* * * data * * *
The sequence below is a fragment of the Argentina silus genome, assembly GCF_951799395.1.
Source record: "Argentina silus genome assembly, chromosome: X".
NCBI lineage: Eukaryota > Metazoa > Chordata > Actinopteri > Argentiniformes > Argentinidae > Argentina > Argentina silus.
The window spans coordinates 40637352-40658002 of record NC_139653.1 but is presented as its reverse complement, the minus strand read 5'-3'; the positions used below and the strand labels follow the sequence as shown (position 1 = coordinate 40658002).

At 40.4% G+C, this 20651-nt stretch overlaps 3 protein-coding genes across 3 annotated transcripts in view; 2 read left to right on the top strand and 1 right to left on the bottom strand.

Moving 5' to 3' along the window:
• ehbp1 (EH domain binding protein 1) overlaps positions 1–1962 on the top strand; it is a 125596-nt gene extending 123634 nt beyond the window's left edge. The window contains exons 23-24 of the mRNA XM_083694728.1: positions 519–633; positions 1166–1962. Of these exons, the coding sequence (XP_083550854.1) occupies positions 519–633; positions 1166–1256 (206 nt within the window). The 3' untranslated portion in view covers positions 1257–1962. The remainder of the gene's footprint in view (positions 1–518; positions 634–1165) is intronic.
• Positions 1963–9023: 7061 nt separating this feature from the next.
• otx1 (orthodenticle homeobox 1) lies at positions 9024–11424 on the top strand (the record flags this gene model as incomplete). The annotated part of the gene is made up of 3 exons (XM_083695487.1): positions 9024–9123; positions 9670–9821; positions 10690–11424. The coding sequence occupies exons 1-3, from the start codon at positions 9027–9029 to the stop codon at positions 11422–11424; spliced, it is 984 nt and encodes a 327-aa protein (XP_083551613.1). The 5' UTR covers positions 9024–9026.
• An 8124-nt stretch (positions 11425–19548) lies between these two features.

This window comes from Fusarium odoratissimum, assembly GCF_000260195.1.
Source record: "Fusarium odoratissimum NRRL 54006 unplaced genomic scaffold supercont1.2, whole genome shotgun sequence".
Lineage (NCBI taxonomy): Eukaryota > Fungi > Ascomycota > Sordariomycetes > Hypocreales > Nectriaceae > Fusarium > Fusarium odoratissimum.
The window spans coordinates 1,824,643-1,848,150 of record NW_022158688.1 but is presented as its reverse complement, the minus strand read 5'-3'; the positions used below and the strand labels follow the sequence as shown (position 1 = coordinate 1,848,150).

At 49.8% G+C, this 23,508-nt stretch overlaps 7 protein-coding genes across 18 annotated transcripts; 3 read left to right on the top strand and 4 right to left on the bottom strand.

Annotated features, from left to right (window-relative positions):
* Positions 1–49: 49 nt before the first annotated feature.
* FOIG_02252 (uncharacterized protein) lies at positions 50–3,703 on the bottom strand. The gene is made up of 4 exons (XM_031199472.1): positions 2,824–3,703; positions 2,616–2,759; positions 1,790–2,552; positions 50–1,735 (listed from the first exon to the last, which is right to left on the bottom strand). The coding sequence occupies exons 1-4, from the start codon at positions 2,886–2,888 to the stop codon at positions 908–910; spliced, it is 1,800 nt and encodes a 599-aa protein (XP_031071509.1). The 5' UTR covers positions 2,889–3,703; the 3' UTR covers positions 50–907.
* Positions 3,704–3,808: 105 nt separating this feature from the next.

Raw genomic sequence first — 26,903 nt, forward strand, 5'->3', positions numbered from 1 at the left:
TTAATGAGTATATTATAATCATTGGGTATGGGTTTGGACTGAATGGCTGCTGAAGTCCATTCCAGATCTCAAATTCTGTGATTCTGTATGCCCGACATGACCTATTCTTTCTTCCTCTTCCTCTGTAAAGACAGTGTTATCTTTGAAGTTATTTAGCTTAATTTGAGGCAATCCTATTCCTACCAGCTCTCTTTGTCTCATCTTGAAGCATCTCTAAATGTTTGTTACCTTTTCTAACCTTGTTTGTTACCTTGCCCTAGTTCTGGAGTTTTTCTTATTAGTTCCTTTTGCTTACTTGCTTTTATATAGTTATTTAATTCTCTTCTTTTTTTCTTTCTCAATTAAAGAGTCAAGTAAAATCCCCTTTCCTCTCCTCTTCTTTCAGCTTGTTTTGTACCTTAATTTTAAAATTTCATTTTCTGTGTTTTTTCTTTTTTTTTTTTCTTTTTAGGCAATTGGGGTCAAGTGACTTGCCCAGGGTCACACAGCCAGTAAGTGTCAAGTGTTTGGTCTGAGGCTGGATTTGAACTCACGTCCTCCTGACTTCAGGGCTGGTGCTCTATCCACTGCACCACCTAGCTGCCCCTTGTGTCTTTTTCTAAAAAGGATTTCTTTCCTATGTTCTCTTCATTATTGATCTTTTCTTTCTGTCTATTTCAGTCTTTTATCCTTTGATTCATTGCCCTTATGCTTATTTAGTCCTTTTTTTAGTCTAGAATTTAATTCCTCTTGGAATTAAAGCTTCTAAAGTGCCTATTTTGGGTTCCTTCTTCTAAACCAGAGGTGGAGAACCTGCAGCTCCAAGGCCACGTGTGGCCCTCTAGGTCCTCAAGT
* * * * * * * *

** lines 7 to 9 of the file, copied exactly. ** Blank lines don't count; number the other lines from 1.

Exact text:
• ehbp1 (EH domain binding protein 1) overlaps positions 1–1962 on the top strand; it is a 125596-nt gene extending 123634 nt beyond the window's left edge. The window contains exons 23-24 of the mRNA XM_083694728.1: positions 519–633; positions 1166–1962. Of these exons, the coding sequence (XP_083550854.1) occupies positions 519–633; positions 1166–1256 (206 nt within the window). The 3' untranslated portion in view covers positions 1257–1962. The remainder of the gene's footprint in view (positions 1–518; positions 634–1165) is intronic.
• Positions 1963–9023: 7061 nt separating this feature from the next.
• otx1 (orthodenticle homeobox 1) lies at positions 9024–11424 on the top strand (the record flags this gene model as incomplete). The annotated part of the gene is made up of 3 exons (XM_083695487.1): positions 9024–9123; positions 9670–9821; positions 10690–11424. The coding sequence occupies exons 1-3, from the start codon at positions 9027–9029 to the stop codon at positions 11422–11424; spliced, it is 984 nt and encodes a 327-aa protein (XP_083551613.1). The 5' UTR covers positions 9024–9026.